Saturday, September 15, 2018

Talk Is Cheap, Pollution Is Cheaper

Let's see. Several months have passed. Where do things stand with our algae problem?

Red tide is still with us, emptying beaches to the north.

Dead fish and other assorted marine life have been cleared, the cleanup funded with state, not federal, money.

The St. Lucie emptying to the east and the Caloosahatchee emptying to the west, like conveyor belts from hell, continue to deposit toxic algal blooms to estuaries along each coast.

Talk of reducing, then increasing flows from the cesspool called Lake Okeechobee are dutifully reported with appropriate indignation.

U.S. Sugar is on the offensive to convince people it is not the villain. Full-page ads proclaim the cane farmers are responsible for only 1% of the polluted water entering Lake O. Most of the bad stuff
comes from the Kissimmee Basin to the north. And the major problem with the Caloosahatchee is not discharges from Lake O, say the sugar barons, but agricultural and residential runoff into the river on its way to the Gulf. Ah, now that's a relief.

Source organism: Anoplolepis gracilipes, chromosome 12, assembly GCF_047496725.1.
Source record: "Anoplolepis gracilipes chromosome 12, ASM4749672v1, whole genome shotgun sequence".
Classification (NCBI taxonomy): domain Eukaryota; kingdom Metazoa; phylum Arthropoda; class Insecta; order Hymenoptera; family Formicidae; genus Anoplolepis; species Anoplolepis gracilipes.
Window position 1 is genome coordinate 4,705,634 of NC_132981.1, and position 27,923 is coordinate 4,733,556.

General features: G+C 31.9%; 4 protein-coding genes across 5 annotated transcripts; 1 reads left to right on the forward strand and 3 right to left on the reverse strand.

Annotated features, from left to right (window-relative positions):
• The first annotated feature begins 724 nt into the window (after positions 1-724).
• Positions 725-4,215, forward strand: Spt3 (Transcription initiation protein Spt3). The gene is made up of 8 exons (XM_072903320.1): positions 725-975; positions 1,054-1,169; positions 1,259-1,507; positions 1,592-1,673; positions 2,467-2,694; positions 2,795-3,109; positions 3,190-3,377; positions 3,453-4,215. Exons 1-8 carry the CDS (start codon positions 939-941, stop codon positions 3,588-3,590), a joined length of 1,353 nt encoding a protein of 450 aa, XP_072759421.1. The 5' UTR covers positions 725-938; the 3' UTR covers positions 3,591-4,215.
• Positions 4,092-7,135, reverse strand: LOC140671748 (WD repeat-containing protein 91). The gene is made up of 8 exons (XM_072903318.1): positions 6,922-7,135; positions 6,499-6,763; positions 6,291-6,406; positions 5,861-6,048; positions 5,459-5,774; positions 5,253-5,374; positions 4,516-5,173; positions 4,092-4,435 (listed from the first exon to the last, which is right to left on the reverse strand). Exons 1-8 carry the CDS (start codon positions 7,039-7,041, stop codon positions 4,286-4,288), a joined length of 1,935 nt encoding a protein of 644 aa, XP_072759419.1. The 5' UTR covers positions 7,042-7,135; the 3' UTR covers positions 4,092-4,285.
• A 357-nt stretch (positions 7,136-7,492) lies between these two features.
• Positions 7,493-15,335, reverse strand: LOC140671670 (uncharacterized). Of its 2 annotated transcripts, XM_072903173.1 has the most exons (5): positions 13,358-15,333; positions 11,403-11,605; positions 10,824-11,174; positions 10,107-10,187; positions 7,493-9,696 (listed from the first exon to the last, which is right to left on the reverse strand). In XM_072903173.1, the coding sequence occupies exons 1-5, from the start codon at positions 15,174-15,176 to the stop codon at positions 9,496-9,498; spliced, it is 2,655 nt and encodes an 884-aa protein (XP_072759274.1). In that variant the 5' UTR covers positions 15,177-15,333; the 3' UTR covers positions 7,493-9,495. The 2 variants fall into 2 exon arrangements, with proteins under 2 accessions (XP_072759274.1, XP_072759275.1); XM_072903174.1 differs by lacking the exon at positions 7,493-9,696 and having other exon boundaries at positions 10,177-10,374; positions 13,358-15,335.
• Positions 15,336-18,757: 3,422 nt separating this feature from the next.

How is Congress tackling the crisis? Some senators are calling for early-warning monitoring systems so we know when things are about to get really bad. A Florida congressman is filing a bill that would  redefine "public health and safety" and require a study of lake pollution and nutrient loading. That's how government works: Redefine and study.

The climate-change folks are jumping aboard. I just read a commentary that blamed global warming for red tide because it increased ocean temperatures. That's good to know. Perhaps we can solve the problem by covering the state with windmills and solar farms.

What has been done to reduce nutrient runoff, one of the main causes of algae growth and spread?  Not a single thing.

  • Smart-use fertilizer ordinances go unenforced.
  • Local governments churn out irrigation water that's loaded with nutrients.
  • Uncontained septic tanks are proliferating.
  • Tough standards for phosphorus in Florida's waterways are nowhere to be seen.
And real commitments to contain and clean up the water once polluted -- multiple reservoirs and filter marshes -- are embarrassingly absent, even in an election year.

So algae choking our waterways and red tide choking our beachgoers will be with us for some time.

How do we keep the tourists coming? A marketing head fake? Diverting attention from our beaches? Maybe marijuana is the answer. "Come to Florida for a high time in the sun." Pot smoke may crowd out the fumes from red tide.

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